What Will Climate Change Mean to My Alfalfa Stands This Year?

Every winter alfalfa producers are concerned about the weather. The extremes we have seen in recent years with too much snow, not enough snow, too wet, too dry, and now too warm can give farmers heartburn when they think about their perennial forage crops. Kim Cassida, MSU forage specialist, has reported, “The record warm temperatures we are having pose a risk that alfalfa will break dormancy much earlier than usual, although we have not confirmed it yet.”

Michigan State University Extension personnel remind growers to consider several things for the 2017 alfalfa crop. First, when plants break dormancy very early in the year, there is significant risk of frost or freeze damage to the developing buds and shoots. Whenever freezing temperatures kill buds or small shoots, the plant carbohydrate reserves are depleted because new buds and shoots need to be formed. New alfalfa growth can be killed when temperatures fall below 25-27 degrees Fahrenheit for several hours. If the cold period is long and cold enough to damage all leaves on a shoot, the shoot will not recover. In 2012, many areas of Michigan experienced a late freeze that destroyed shoots, resulting in inconsistent yields and quality for first cutting.

Secondly, alfalfa tolerance to ice sheeting is partially dependent on whether plants are dormant. Alfalfa plants that have bud break will be more susceptible to suffocation in the event excess water and ice form in the field if cold temperatures return following excessive rain or snow melt. According to Cassida, “alfalfa plants that have not broken dormancy will be slightly more tolerant to ice sheeting.”

During the winter months when alfalfa is dormant, the living plants will continue to respire. Plants die under ice sheets because respiration continues in the roots, using up available oxygen that cannot be replaced under the ice. If plants are actively growing, root respiration will be increased using more oxygen and the chance of suffocation increases.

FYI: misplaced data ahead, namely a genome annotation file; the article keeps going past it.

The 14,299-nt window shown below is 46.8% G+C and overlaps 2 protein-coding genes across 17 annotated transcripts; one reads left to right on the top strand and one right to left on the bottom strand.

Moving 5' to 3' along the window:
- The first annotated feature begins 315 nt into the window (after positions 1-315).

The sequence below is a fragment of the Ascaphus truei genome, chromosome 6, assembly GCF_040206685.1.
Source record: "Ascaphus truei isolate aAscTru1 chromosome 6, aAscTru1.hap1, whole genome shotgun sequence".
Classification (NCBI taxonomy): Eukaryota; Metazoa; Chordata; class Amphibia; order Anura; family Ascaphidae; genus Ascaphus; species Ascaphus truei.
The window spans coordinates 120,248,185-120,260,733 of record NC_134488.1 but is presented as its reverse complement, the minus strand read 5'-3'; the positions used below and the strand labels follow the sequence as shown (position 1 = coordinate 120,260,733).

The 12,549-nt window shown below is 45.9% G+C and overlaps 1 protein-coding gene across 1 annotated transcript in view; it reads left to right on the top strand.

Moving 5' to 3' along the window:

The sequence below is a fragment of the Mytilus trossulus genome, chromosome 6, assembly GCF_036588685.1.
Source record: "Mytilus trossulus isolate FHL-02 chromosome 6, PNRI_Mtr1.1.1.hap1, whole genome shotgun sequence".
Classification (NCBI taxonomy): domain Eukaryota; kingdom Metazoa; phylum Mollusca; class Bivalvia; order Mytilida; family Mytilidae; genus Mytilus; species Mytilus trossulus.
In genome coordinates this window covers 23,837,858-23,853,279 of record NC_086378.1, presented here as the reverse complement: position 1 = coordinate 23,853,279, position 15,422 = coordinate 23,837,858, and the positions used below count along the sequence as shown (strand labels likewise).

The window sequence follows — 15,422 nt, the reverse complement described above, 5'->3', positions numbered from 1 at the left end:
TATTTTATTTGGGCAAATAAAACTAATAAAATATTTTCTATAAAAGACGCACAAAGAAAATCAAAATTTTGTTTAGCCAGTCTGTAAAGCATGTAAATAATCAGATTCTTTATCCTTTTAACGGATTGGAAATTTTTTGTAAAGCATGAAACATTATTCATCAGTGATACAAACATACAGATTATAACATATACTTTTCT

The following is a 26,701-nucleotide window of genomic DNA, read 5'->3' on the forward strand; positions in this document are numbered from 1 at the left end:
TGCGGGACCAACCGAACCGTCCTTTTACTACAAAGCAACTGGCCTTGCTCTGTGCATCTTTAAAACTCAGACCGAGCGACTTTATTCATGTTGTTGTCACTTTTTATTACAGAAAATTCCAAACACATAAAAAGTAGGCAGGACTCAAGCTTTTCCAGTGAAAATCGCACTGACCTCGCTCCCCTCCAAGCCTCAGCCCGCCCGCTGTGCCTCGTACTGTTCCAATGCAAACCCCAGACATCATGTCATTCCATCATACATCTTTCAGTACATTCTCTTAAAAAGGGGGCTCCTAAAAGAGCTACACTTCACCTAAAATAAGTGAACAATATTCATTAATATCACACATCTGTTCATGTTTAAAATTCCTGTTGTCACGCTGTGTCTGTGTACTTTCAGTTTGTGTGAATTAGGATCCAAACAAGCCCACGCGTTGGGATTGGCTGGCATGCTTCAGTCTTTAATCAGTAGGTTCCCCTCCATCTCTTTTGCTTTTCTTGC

The third potential problem is the possibility of increased alfalfa weevil damage. The warmer temperatures will stimulate the overwintering adult weevils to lay eggs earlier resulting in the first larvae hatch possibly being out of sync with available bio-controls. (The normal growing degree accumulation starts March 1 every year with a base of 48 degrees Fahrenheit.) To monitor the accumulation of growing degree units for alfalfa weevil development, go to the MSU Enviro-weather Alfalfa Weevil Development model.

While the mild winter poses significant risks, there are some common sense things that producers can do to mitigate some challenges. The first line of defense is to always scout your fields for possible problems. Before growers can address a problem, they need to know what they are facing.

The second defense is to keep fertility levels up to sufficient levels, particularly potassium. This is critical for winter hardiness. While there is no advantage to fertilizing early this spring to prevent problems, fields that had adequate fertility last fall are likely to show less winter injury to alfalfa. Therefore, growers are encouraged to have adequate levels of nutrients by fertilizing in late summer or early fall.

Lastly, growers should consider letting stressed or winter-damaged alfalfa reach 1/10th bloom at least once during the growing season to allow complete recharging of root carbohydrate levels.

Source: Phil Kaatz, Michigan State University 

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